Re: [v6ops] SLAAC renum: Problem Statement & Operational workarounds

Ted Lemon <> Sun, 27 October 2019 13:54 UTC

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From: Ted Lemon <>
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Date: Sun, 27 Oct 2019 09:54:36 -0400
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To: Philip Homburg <>
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Subject: Re: [v6ops] SLAAC renum: Problem Statement & Operational workarounds
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On Oct 27, 2019, at 9:41 AM, Philip Homburg <> wrote:
> The little bit missing is that the CPE should write prefixes advertised using
> SLAAC to persistent storage which allows the CPE to invalidate stale prefixes
> after a reboot.

Actually I do not believe this is correct behavior.   Let us assume prefix delegation.   If we have prefix delegation, then when the CPE comes back from a power cycle, it should reconfirm the prefix it had previously; the assumption is that that prefix is still valid.  This can be handled in infrastructure—the ISP edge router should know whether the prefix is still valid, because if it is it should be advertising a route for it.   If it is not still valid, then the CPE router should attempt to renew it, which would go to the DHCP server (possibly both messages would).  If the lease on the address is still valid, the ISP should renew the lease and not issue a new one.   It is a misconfiguration for some other thing to happen in this case.   This would then re-establish the route in the ISP edge router.

If the ISP wants to deprecate the old prefix, the thing to do is not to fail to renew it, but rather to renew it with a preferred lifetime of zero and offer another prefix with a preferred lifetime that is not zero.   The CPE router should in this case advertise both prefixes, with the applicable lifetimes.  Using my limited SEND proposal, the advertisement with a preferred lifetime of zero would be immediately seen by all hosts that implement limited SEND, and they would start using the new preferred prefix.  Hosts that don’t implement limited SEND would still behave correctly, but might take longer to stop using the old prefix.  This should be okay because the old valid lifetime is still valid.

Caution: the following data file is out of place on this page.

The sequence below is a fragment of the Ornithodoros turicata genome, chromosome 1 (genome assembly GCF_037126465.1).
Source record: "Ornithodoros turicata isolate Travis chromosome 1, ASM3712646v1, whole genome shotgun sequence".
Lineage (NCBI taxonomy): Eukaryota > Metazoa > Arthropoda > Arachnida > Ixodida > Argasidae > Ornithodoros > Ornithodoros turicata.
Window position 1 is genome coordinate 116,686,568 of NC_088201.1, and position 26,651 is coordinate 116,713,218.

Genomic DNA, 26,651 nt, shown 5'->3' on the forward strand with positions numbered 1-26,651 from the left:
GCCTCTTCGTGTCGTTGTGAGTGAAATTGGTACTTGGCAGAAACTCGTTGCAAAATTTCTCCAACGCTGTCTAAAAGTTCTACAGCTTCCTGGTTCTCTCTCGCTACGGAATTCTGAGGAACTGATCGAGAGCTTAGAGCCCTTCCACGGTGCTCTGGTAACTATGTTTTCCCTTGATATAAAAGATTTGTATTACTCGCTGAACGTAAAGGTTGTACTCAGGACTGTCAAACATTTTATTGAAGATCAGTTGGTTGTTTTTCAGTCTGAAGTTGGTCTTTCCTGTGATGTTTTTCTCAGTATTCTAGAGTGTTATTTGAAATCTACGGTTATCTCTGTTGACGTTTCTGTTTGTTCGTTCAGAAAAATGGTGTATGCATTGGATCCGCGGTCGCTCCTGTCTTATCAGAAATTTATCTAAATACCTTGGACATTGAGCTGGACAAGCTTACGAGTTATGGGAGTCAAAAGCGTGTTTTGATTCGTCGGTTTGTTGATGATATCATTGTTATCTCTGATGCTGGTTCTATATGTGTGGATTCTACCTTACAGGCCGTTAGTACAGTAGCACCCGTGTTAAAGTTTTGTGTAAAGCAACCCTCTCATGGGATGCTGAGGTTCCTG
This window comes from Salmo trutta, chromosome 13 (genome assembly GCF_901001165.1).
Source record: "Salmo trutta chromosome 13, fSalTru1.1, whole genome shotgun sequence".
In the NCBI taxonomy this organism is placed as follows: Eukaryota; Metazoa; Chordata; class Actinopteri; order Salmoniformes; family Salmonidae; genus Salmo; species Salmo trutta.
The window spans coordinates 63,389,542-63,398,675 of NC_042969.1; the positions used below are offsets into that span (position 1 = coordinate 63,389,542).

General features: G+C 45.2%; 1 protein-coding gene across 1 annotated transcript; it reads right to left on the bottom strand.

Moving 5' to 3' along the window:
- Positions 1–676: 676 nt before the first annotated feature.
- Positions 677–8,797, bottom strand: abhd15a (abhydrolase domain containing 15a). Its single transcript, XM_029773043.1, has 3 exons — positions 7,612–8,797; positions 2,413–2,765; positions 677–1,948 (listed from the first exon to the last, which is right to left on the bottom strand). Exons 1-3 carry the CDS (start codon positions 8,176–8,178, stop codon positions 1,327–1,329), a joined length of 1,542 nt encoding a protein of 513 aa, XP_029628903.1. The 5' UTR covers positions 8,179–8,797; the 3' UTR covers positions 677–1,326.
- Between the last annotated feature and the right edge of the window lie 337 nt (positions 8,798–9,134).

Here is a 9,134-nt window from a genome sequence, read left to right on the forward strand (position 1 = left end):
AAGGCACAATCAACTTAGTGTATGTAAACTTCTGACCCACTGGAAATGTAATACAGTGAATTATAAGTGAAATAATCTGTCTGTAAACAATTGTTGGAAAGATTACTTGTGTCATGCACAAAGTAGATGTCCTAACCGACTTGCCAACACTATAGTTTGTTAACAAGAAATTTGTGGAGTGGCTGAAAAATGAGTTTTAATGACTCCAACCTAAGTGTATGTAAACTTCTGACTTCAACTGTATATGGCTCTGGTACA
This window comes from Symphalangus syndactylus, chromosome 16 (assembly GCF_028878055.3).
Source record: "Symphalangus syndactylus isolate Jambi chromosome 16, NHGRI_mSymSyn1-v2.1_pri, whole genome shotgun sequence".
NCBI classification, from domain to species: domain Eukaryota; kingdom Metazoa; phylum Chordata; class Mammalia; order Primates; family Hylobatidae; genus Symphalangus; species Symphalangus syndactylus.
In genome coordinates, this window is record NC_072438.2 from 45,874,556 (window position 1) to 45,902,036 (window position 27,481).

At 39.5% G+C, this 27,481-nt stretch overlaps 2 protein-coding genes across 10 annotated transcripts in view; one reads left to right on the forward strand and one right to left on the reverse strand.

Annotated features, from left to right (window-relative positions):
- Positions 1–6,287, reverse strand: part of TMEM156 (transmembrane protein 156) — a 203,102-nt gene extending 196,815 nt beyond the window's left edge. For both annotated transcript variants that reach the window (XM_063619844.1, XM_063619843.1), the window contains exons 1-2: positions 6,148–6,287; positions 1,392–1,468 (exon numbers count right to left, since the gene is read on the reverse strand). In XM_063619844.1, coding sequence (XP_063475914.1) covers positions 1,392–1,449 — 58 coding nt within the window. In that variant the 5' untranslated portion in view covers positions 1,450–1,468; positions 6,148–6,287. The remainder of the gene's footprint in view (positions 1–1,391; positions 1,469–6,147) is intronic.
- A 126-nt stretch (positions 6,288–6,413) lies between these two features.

That’s the way things should go when everything is working correctly.   If however the ISP’s DHCP server loses its cookies and can’t renew the old prefix, then we’d see the new behavior where hosts that implement limited SEND could immediately see that the old prefix was no longer usable, and would stop using it in preference to the new prefix.   Hosts that don’t implement limited SEND would behave as they behave today.

And in the DoS attack case, because the attacker doesn’t have the limited SEND key that was used to advertise the prefix that it is attacking, only hosts that don’t implement limited SEND would even see the attack.  These hosts would reject any RA proposing a lifetime shorter than two hours.   So the DoS attack would be useless both for hosts that implement limited SEND and hosts that don’t.